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Do You Know Attractiveness When You See It?

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Originally posted on August 28, 2014.

When your friend tells you about her terrific first date, you will eventually ask the question. You might stall by inquiring about the food she ate, the jokes he told, and the outfit she wore. Eventually, you’ll ask: Is he cute?

Recent research suggests that you’ll know how she arrived at her answer.  An in-depth analysis of 1,000 facial images identified three main ingredients of attractiveness:

  • Approachability, or how friendly a person seems. A large mouth, wide nose, and curvy bottom lip were some of the strongest predictors of approachability.
  • Youthful-attractiveness. Here, the eyes have it. To seem youthful, have large eyes. You should also avoid sporting a moustache or beard.
  • Dominance. Looking dominant relates to having angular cheeks, large eyebrows, and slightly dark skin.

These are some of the strongest predictors of each attractiveness ingredient. Of course, they don’t tell you much about people’s sense of humor, clothing style, or hobbies. For that, you’ll have to take the plunge and actually meet them. She might have large eyes and a curvy bottom lip, but would you want to date someone who never laughed at your jokes? I doubt it. Or what about an angular-cheeked, naturally tan man who always turns heads but also is profoundly dull and shallow? Maybe give him a fake phone number when he asks for yours.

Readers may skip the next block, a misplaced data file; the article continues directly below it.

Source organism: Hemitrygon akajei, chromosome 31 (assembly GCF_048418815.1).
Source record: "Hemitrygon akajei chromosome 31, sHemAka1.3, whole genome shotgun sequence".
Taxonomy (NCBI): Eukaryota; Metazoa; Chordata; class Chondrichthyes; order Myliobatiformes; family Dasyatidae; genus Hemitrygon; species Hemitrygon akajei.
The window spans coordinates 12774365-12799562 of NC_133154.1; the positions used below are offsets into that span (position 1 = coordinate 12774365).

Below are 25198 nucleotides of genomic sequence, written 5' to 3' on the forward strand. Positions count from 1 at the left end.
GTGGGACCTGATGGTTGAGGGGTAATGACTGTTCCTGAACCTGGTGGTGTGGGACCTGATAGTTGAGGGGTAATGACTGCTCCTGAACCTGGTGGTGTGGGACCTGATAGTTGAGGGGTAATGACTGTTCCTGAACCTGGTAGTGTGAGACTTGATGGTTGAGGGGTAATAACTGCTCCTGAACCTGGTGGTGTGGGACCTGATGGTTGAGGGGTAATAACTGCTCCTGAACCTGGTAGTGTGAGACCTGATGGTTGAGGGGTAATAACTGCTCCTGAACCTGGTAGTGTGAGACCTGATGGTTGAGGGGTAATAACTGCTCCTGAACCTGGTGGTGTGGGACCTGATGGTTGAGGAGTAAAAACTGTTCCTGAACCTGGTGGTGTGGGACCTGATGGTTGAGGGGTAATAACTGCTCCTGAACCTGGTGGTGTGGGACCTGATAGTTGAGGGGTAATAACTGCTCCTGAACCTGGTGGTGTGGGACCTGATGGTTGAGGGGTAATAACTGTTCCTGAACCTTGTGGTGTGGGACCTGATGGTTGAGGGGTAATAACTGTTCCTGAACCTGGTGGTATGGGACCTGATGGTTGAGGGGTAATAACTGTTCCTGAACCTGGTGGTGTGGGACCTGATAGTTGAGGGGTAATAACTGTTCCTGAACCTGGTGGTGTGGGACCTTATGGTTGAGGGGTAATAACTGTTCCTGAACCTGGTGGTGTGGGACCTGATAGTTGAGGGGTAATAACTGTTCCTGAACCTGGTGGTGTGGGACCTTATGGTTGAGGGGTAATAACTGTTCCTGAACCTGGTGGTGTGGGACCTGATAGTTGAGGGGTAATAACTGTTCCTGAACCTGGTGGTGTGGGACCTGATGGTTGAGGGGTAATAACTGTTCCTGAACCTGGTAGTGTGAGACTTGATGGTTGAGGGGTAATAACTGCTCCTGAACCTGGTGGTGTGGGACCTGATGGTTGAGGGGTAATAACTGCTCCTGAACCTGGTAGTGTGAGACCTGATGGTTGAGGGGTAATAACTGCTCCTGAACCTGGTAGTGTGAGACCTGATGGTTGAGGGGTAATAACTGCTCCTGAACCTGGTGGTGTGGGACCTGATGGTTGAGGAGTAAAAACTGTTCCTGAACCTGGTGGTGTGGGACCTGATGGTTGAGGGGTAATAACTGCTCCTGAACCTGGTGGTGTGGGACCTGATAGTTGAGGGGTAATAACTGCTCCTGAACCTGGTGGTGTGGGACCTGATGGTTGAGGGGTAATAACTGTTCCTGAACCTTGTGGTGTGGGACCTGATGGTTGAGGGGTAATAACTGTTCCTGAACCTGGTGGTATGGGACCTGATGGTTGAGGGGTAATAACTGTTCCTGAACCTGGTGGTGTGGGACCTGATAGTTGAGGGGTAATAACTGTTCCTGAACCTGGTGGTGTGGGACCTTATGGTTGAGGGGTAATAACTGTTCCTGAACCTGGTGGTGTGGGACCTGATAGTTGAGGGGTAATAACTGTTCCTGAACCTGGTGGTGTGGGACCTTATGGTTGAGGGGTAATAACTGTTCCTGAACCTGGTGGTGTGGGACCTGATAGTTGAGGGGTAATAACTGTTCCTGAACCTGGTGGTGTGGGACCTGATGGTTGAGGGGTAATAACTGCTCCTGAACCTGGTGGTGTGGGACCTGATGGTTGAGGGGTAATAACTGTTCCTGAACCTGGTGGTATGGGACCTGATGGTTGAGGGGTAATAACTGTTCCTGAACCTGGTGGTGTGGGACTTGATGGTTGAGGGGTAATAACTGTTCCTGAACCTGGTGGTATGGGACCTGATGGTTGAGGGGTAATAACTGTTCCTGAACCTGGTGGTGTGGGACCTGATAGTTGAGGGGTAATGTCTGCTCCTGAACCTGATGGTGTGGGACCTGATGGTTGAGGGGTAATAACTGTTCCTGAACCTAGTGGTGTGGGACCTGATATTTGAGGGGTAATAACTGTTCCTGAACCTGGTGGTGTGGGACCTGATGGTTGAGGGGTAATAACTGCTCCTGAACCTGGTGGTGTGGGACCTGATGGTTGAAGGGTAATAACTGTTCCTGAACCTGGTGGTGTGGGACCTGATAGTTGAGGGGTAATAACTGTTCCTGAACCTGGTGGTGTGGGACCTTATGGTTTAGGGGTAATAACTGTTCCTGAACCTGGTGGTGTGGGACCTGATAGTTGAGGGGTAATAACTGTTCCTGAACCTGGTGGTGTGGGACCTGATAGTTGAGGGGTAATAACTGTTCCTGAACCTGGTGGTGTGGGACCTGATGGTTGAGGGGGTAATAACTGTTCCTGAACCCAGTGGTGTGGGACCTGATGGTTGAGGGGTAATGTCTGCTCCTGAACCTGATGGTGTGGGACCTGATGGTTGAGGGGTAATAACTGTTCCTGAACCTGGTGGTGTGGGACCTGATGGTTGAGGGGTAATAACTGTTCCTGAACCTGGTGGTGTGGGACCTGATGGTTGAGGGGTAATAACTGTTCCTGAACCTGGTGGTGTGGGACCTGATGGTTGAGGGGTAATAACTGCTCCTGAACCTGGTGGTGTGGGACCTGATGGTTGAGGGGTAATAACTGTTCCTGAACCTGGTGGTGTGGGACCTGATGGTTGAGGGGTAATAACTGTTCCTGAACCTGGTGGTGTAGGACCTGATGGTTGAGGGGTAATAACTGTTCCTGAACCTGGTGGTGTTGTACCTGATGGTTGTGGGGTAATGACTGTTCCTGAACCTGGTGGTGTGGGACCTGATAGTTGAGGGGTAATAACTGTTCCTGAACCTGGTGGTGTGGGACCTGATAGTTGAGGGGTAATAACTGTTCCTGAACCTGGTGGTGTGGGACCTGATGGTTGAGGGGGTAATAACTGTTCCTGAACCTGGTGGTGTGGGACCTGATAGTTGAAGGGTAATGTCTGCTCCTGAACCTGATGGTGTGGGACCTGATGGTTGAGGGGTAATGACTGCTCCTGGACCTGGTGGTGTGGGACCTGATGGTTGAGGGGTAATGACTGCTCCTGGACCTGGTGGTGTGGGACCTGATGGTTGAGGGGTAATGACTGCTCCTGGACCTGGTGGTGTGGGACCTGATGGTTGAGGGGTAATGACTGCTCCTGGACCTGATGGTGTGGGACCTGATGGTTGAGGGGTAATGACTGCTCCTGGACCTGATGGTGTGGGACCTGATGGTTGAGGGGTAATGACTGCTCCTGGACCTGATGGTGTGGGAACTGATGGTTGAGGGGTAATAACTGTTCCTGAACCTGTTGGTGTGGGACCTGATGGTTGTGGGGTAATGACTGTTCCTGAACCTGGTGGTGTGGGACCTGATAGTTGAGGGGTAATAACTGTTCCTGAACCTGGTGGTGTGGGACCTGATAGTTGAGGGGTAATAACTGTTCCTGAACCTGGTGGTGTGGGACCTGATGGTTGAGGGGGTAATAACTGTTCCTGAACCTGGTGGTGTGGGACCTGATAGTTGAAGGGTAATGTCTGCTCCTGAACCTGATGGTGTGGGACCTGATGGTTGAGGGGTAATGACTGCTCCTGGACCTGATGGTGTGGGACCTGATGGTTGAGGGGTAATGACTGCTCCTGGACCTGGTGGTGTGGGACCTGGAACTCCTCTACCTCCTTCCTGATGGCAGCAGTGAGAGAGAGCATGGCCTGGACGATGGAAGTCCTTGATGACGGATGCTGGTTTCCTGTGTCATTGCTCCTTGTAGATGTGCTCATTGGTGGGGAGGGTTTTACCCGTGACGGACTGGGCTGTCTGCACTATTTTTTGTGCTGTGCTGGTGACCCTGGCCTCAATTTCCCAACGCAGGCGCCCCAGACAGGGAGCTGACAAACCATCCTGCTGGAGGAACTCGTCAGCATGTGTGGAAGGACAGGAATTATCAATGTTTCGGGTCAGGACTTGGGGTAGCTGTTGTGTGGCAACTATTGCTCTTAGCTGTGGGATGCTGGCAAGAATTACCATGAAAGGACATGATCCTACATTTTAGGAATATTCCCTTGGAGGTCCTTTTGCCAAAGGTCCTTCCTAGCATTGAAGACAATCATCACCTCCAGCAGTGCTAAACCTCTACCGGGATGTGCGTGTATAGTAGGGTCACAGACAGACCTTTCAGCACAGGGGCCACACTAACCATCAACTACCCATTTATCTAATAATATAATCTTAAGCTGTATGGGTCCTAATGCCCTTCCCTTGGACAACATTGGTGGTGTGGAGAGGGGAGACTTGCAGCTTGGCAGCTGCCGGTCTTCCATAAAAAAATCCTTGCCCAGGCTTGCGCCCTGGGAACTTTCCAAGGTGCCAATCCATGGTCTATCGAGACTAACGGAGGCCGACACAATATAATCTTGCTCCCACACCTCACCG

Attractiveness matters, especially during the initial passionate stages of a relationship. But there are many ingredients that are far more important than attractiveness when selecting a mate. Trust is key. Think about it: Would you rather date an attractive compulsive liar, or a less attractive person who always tells the truth? Self-control also fosters relationship success. Highly self-controlled people, compared with their sluggardly counterparts, are more forgiving, generous, and less aggressive.

So, it’s natural to wonder whether your friend’s date is cute. You might not ask whether he has a large mouth, angular cheeks, or big eyes. But if she says, “Yes, he’s gorgeous,” you can be confident that he received an extra helping of some of these attractiveness ingredients.

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About the Author
C. Nathan DeWall is Professor of Psychology and Director of the Social Psychology Lab at the University of Kentucky. He received his Bachelor’s Degree from St. Olaf College, a Master’s Degree in Social Science from the University of Chicago, and a Master’s degree and Ph.D. in Social Psychology from Florida State University. DeWall received the 2011 College of Arts and Sciences Outstanding Teaching Award, which recognizes excellence in undergraduate and graduate teaching. In 2011, the Association for Psychological Science identified DeWall as a “Rising Star” for “making significant contributions to the field of psychological science.”